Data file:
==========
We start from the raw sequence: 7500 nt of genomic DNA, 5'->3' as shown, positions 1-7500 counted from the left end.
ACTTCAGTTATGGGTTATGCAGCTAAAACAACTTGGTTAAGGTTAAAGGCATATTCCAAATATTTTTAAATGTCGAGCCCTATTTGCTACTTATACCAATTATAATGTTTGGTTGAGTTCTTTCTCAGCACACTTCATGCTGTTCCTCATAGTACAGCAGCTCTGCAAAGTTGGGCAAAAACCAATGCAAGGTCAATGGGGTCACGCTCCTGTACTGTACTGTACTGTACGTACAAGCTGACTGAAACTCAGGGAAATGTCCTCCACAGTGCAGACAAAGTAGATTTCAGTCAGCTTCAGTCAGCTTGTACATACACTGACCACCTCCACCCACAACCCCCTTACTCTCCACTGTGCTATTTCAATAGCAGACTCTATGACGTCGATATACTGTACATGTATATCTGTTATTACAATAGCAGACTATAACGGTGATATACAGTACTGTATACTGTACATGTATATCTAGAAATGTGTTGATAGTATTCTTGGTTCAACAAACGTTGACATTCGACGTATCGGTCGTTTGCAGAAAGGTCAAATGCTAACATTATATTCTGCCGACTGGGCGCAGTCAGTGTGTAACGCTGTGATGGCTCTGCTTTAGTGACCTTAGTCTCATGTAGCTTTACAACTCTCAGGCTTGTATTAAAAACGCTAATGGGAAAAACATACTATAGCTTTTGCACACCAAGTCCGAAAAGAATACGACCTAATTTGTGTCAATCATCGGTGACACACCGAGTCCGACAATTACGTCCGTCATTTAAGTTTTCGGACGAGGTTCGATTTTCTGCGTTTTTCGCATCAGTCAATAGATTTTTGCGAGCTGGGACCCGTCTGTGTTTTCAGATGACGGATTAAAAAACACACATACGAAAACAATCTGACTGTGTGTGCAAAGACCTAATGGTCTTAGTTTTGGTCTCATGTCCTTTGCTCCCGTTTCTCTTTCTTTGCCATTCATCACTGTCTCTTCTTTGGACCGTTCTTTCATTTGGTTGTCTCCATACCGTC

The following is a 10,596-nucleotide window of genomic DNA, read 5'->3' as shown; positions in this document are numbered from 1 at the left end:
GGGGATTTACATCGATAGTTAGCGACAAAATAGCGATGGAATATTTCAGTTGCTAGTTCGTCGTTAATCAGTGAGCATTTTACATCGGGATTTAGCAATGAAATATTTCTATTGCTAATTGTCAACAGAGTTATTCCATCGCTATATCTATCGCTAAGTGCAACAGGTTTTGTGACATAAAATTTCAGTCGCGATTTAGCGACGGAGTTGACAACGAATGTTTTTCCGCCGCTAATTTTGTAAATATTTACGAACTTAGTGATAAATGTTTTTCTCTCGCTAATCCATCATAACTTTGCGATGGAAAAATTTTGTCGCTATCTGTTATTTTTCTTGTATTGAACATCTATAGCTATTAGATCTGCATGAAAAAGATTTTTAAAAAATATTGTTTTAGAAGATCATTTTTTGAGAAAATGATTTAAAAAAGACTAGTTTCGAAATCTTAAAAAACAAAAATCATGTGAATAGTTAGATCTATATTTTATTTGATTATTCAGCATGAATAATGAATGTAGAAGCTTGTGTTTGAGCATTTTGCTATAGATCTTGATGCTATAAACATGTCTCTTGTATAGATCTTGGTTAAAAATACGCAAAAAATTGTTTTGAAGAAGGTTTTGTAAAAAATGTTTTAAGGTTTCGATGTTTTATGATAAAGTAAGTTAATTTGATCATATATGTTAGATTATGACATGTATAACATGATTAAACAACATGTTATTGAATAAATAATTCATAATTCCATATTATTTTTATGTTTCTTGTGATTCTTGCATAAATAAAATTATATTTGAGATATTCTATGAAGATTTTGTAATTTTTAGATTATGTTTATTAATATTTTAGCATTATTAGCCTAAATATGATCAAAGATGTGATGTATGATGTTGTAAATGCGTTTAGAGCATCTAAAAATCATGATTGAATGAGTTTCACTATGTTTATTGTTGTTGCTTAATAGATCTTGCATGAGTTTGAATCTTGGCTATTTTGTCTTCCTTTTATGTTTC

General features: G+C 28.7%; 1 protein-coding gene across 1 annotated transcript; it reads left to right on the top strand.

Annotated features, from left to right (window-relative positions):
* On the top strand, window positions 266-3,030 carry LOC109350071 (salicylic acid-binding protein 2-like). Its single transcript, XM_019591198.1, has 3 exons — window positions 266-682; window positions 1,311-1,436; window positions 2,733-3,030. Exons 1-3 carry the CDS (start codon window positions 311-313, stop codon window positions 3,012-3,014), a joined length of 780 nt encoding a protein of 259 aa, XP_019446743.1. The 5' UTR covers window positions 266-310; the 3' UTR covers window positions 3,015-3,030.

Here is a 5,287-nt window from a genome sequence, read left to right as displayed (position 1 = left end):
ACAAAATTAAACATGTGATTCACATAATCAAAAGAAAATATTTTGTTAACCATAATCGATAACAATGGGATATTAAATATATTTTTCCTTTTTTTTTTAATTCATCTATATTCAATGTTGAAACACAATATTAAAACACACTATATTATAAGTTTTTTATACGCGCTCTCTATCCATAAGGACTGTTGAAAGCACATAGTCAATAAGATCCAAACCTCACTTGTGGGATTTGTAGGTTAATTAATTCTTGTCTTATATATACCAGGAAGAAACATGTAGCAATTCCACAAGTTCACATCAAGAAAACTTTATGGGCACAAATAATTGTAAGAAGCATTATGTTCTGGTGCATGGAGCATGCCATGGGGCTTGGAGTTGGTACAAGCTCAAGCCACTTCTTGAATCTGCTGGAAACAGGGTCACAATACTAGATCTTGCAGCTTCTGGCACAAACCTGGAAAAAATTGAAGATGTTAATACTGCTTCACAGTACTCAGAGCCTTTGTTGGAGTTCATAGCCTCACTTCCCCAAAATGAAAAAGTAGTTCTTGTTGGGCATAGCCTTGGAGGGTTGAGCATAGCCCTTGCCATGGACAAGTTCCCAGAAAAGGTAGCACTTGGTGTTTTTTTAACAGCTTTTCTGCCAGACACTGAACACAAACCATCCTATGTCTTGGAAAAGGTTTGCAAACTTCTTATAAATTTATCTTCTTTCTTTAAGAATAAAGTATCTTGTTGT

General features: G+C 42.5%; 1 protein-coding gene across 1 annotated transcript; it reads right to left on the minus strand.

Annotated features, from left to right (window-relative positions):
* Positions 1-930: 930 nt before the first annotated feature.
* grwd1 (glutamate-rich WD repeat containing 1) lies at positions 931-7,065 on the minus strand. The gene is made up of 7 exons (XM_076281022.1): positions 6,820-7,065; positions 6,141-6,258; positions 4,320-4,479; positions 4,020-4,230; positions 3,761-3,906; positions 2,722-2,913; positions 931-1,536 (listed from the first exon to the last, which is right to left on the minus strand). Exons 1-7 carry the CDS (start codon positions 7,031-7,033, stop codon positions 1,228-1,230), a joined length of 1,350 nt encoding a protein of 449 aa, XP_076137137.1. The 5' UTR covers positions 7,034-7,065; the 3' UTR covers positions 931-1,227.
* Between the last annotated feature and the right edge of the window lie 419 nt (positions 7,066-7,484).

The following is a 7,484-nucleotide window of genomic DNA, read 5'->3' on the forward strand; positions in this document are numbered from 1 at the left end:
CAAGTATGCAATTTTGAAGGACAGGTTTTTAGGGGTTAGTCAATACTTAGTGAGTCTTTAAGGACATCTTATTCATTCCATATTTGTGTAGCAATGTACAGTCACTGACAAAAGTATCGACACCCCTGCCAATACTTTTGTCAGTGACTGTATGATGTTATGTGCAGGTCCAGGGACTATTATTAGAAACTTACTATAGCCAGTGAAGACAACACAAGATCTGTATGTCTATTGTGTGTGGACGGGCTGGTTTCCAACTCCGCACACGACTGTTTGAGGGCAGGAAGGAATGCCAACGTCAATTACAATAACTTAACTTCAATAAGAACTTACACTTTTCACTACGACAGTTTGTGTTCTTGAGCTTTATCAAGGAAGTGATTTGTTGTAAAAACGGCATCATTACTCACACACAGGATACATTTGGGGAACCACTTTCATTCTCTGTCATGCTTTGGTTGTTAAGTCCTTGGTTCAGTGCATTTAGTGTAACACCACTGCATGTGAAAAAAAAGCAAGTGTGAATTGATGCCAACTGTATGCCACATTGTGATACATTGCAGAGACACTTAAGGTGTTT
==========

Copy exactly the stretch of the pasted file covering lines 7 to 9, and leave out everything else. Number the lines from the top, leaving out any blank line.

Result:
* On the top strand, window positions 266-3,030 carry LOC109350071 (salicylic acid-binding protein 2-like). Its single transcript, XM_019591198.1, has 3 exons — window positions 266-682; window positions 1,311-1,436; window positions 2,733-3,030. Exons 1-3 carry the CDS (start codon window positions 311-313, stop codon window positions 3,012-3,014), a joined length of 780 nt encoding a protein of 259 aa, XP_019446743.1. The 5' UTR covers window positions 266-310; the 3' UTR covers window positions 3,015-3,030.

Here is a 5,287-nt window from a genome sequence, read left to right as displayed (position 1 = left end):
ACAAAATTAAACATGTGATTCACATAATCAAAAGAAAATATTTTGTTAACCATAATCGATAACAATGGGATATTAAATATATTTTTCCTTTTTTTTTTAATTCATCTATATTCAATGTTGAAACACAATATTAAAACACACTATATTATAAGTTTTTTATACGCGCTCTCTATCCATAAGGACTGTTGAAAGCACATAGTCAATAAGATCCAAACCTCACTTGTGGGATTTGTAGGTTAATTAATTCTTGTCTTATATATACCAGGAAGAAACATGTAGCAATTCCACAAGTTCACATCAAGAAAACTTTATGGGCACAAATAATTGTAAGAAGCATTATGTTCTGGTGCATGGAGCATGCCATGGGGCTTGGAGTTGGTACAAGCTCAAGCCACTTCTTGAATCTGCTGGAAACAGGGTCACAATACTAGATCTTGCAGCTTCTGGCACAAACCTGGAAAAAATTGAAGATGTTAATACTGCTTCACAGTACTCAGAGCCTTTGTTGGAGTTCATAGCCTCACTTCCCCAAAATGAAAAAGTAGTTCTTGTTGGGCATAGCCTTGGAGGGTTGAGCATAGCCCTTGCCATGGACAAGTTCCCAGAAAAGGTAGCACTTGGTGTTTTTTTAACAGCTTTTCTGCCAGACACTGAACACAAACCATCCTATGTCTTGGAAAAGGTTTGCAAACTTCTTATAAATTTATCTTCTTTCTTTAAGAATAAAGTATCTTGTTGT